I found the story to be entertaining, but not spellbinding. The first two issues were a slow introduction with sparse plot. Issue #3 picks up pace when readers are introduced to a group of citizens who support robot rights. I could go into more detail on that, but there’s only so much you can say on a comic of this length without giving it all away. The later issues have some subtle homour in them and play a bit with the concept of what it means to be human. I hope the writers elaborate on that in the future.
Now that the introduction is sweeped out of the way, I expect it to get a lot more exciting as the story progresses and conflicts arise. Despite the slow pace, my interest is piqued enough to pick up the next volume as soon as it comes out!

CONCLUSION

Solely based on the story, I would’ve given Alex + Ada 4 book owls, but taking into account that I wasn’t a big fan of the artwork, I lowered my rating by .5. To be honest, I’m still debating with myself if it deserves 4 ...
If you’re interested in sci-fi, robots and futuristic technology, I’d definitely recommend you to check it out. But I’d probably advise you to wait until a few more issues have been released, as I think this is one of the comics that are more fun when reading a bunch of issues back-to-back.

UPDATE: The artwork grew on me, and comparing it to other comics with a 3.5 rating, this one just deserves better. Seeing as this series has a lot of potential and I cannot wait to get my hands on the next volume, I bumped the rating up to 4 book owls!

RATING

NOT SURE WHETHER YOU MIGHT ENJOY IT?

Image Comics is currently offering the digital edition of issue #1 for free. That way you can get a feel for the artwork, the general tone of the story and its characters. They also have the first issue of various other available free of charge, so it’s worth having a look at their website.
You need to register in order to be able to download it, however, the sign-up process is fairly quick.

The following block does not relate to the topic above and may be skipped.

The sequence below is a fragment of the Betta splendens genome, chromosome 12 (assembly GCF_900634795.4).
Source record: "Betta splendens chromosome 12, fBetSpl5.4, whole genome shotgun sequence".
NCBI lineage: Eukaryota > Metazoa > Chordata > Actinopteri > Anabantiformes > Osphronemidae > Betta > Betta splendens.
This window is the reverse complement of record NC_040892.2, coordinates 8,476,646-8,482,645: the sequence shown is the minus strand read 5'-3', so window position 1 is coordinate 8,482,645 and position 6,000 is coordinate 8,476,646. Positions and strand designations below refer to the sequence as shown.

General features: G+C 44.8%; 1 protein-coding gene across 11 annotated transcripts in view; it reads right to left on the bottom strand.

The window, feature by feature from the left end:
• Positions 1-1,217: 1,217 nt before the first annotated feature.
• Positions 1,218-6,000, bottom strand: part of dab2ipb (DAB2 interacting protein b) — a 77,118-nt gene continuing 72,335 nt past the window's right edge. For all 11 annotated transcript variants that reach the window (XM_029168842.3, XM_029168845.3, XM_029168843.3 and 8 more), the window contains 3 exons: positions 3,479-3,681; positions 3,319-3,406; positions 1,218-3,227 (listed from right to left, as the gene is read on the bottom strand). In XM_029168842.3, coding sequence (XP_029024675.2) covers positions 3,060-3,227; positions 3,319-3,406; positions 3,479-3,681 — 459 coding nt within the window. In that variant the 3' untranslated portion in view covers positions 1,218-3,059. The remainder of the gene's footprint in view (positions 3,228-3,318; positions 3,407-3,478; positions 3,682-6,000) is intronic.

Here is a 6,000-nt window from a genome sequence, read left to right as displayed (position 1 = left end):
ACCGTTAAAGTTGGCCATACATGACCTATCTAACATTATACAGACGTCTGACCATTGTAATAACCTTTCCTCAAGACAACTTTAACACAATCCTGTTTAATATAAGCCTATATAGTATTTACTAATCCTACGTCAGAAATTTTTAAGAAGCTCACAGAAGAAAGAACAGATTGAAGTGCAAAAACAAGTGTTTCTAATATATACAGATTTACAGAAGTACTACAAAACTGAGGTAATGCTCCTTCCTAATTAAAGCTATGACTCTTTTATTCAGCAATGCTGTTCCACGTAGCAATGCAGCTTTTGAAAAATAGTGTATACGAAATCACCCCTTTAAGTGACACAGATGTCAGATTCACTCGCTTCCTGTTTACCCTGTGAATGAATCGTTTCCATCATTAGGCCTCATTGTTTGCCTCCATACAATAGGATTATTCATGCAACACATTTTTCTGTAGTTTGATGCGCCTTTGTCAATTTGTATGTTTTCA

4 comments:

  1. I thought this was a very good detailed review. I must admit that the art sounds ordinary indeed though I do enjoy reading comics/graphic novels so will probably pick it up if I get the chance. By the way, I love your rating owls :D

    Lola @ Hit or Miss Books

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    1. Thank you! I guess I’m a bit of a cliché owl-loving bookworm, so I just needed my rating system to reflect that. :P

      Indeed, the art itself is not too special, but the artist does make use of an intriguing storytelling device by using several images with only minor changes in characters’ mimics and postures, which is kind of unique, and succeeds to mirror the awkwardness in some of the scenes.
      It’s definitely more of a slower, thoughtful comic series, but I think it’s worth checking out! If you decide to pick it up, let me know what you think about it! :P

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  2. The sci-fi elements sound interesting, although a bit cliché. Artwork can really make or break a visual novel sometimes. I have mostly read manga's which are usually in black and white, so I was surprised this one is in colour. I might have to check out the first issue to see if it's soemthing I like. Great review!

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    Replies
    1. Oh, two Lolas in a row! ;P
      I’ve never read a manga! Which is probably because I need everything to be colourful and vibrant. And I don’t really know if there are any interesting ones out there. You don’t happen to have a recommendation, something everyone should read? ;-)